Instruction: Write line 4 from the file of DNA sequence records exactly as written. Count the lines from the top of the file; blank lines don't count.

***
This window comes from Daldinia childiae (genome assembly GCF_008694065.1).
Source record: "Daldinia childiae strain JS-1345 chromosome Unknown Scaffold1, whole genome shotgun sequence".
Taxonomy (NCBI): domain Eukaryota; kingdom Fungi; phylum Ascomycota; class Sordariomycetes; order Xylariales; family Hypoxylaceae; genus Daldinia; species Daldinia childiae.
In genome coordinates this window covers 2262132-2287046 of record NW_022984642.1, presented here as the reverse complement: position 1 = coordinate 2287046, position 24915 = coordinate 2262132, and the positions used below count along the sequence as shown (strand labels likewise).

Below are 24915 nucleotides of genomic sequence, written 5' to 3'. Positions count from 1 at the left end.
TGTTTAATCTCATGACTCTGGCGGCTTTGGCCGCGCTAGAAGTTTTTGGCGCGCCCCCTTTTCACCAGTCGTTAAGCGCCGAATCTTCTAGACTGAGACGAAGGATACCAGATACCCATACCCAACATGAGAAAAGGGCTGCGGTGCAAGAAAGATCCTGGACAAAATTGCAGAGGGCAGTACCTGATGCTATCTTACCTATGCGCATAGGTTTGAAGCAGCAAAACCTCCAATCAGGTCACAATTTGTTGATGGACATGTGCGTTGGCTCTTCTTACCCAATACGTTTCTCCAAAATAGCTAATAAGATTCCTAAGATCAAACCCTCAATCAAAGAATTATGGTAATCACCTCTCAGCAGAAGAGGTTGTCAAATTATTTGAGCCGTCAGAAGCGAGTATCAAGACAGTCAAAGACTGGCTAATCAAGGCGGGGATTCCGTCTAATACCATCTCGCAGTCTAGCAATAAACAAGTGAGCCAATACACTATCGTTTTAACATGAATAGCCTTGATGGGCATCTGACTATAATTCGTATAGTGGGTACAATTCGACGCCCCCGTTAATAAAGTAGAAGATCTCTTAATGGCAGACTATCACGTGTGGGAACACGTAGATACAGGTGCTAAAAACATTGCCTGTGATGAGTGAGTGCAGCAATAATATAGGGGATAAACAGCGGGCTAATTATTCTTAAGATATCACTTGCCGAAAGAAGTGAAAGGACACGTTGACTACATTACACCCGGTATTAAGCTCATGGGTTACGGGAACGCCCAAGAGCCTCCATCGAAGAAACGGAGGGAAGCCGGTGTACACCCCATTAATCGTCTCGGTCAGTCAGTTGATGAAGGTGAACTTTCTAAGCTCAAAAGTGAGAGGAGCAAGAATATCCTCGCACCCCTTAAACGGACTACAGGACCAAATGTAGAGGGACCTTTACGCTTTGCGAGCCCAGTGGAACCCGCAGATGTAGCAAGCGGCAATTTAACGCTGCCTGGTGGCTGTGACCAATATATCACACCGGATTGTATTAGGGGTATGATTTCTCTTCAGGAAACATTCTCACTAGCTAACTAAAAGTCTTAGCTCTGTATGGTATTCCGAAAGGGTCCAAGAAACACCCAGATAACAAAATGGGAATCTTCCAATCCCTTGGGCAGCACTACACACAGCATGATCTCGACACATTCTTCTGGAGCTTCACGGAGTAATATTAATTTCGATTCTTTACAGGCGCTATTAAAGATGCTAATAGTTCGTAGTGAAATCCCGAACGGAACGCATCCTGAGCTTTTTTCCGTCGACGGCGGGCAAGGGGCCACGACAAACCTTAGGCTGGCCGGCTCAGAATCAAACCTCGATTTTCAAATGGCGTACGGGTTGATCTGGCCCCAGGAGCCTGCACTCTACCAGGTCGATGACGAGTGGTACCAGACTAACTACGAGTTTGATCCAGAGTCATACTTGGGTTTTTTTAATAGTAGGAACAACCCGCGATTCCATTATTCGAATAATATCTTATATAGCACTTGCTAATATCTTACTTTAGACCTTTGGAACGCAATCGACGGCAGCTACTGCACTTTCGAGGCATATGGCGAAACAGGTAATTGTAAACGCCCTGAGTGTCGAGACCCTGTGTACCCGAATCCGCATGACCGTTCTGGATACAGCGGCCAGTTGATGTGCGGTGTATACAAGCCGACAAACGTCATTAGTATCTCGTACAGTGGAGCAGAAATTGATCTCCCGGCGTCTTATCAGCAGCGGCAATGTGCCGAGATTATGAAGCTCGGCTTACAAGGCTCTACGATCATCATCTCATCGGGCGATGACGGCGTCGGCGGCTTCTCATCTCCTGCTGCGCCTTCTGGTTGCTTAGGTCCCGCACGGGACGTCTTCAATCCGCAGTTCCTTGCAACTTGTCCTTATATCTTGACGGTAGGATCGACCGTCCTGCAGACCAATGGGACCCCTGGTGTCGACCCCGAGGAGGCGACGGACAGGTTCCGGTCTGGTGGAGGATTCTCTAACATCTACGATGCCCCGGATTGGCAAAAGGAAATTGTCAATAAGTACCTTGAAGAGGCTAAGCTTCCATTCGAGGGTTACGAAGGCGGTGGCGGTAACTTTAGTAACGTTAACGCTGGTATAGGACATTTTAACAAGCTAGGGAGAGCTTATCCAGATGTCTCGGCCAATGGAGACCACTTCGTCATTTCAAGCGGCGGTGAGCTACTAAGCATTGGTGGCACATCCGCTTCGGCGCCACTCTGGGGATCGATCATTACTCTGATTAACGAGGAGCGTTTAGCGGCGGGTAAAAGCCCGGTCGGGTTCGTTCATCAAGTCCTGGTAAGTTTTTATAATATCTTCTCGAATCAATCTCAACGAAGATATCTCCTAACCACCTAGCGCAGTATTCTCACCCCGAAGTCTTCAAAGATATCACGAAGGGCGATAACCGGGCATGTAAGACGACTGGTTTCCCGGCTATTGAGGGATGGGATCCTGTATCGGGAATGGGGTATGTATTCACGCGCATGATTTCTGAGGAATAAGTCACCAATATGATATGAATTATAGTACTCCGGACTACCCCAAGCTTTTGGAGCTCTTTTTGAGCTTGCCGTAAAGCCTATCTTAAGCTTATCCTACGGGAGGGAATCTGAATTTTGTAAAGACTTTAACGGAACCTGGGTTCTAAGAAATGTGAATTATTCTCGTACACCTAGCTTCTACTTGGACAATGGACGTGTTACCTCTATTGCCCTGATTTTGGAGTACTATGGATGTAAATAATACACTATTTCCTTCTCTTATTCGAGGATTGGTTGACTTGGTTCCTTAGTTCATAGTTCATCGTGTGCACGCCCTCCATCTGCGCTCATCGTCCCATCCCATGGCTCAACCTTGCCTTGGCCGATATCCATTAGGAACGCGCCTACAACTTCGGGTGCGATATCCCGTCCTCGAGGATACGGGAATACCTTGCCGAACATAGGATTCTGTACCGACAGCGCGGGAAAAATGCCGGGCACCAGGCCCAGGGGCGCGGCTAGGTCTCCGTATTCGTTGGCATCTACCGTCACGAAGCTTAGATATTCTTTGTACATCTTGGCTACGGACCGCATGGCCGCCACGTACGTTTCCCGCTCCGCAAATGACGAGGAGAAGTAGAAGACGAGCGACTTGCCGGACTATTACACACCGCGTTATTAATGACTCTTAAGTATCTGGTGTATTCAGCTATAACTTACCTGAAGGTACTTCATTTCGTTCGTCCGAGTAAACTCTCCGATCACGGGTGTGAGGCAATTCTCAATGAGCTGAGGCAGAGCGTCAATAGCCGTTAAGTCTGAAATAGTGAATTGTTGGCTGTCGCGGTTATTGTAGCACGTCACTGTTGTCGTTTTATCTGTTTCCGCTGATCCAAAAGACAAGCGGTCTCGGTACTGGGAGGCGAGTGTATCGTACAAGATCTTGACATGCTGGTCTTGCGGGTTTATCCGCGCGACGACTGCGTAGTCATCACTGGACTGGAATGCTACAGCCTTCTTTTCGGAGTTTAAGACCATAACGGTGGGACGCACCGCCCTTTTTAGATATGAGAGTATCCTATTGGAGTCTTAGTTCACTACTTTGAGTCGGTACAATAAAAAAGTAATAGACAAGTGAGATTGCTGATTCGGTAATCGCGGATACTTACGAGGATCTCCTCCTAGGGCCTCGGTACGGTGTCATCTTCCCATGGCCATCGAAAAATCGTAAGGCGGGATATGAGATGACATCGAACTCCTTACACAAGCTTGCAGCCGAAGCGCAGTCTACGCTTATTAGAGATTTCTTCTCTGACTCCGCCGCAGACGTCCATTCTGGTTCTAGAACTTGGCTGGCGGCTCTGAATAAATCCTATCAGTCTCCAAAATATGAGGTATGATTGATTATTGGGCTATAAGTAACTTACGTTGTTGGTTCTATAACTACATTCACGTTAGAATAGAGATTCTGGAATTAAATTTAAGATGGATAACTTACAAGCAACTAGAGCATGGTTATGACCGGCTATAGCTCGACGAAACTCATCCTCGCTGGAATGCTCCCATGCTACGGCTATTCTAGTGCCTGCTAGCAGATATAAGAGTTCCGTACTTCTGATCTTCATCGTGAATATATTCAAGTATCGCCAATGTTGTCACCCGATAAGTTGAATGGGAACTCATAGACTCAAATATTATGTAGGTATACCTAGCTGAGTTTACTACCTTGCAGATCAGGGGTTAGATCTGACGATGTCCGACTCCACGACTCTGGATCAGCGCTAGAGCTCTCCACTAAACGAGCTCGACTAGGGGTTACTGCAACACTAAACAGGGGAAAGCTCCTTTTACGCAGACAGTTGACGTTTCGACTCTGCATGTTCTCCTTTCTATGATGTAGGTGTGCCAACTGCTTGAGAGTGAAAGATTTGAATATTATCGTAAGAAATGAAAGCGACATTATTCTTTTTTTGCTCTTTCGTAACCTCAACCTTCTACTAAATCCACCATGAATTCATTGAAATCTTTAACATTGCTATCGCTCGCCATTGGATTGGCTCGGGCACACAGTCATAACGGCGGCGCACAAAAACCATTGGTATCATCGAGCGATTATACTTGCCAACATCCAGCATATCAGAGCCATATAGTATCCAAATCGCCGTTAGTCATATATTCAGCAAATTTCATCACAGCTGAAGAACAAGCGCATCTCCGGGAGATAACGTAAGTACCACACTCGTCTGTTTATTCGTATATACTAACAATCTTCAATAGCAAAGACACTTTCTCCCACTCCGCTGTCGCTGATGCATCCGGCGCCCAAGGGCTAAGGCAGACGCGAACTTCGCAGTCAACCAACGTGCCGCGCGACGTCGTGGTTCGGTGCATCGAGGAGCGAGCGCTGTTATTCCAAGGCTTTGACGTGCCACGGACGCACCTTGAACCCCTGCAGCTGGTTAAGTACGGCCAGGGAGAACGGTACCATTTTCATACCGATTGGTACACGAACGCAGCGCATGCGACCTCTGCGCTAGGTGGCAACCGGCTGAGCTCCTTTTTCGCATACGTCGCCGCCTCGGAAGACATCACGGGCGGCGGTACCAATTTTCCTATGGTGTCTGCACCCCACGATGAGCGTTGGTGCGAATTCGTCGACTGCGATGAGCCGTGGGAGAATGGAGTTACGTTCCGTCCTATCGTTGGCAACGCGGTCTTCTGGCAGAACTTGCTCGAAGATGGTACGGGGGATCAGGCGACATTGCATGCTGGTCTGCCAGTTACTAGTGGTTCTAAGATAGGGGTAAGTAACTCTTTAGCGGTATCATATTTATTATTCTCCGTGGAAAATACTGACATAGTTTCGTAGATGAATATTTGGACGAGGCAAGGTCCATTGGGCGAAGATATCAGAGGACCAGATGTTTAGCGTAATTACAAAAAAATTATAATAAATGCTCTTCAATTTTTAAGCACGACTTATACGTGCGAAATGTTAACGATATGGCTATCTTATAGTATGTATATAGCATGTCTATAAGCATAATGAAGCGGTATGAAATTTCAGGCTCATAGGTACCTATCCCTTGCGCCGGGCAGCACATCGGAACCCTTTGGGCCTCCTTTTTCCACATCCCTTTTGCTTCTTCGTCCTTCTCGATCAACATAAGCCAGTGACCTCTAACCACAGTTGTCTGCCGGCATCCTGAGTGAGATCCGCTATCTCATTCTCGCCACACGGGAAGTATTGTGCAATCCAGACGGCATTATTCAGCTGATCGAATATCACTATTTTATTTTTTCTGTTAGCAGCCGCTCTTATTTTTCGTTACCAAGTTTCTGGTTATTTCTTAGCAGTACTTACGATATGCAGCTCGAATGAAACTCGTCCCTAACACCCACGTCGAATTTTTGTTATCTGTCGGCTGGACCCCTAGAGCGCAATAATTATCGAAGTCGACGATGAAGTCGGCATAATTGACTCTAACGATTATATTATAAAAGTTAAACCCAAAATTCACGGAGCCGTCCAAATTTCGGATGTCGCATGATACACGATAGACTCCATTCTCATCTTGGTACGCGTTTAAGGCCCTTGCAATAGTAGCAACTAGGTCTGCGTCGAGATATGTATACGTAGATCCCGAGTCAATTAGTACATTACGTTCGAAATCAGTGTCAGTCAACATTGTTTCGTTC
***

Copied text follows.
In genome coordinates this window covers 2262132-2287046 of record NW_022984642.1, presented here as the reverse complement: position 1 = coordinate 2287046, position 24915 = coordinate 2262132, and the positions used below count along the sequence as shown (strand labels likewise).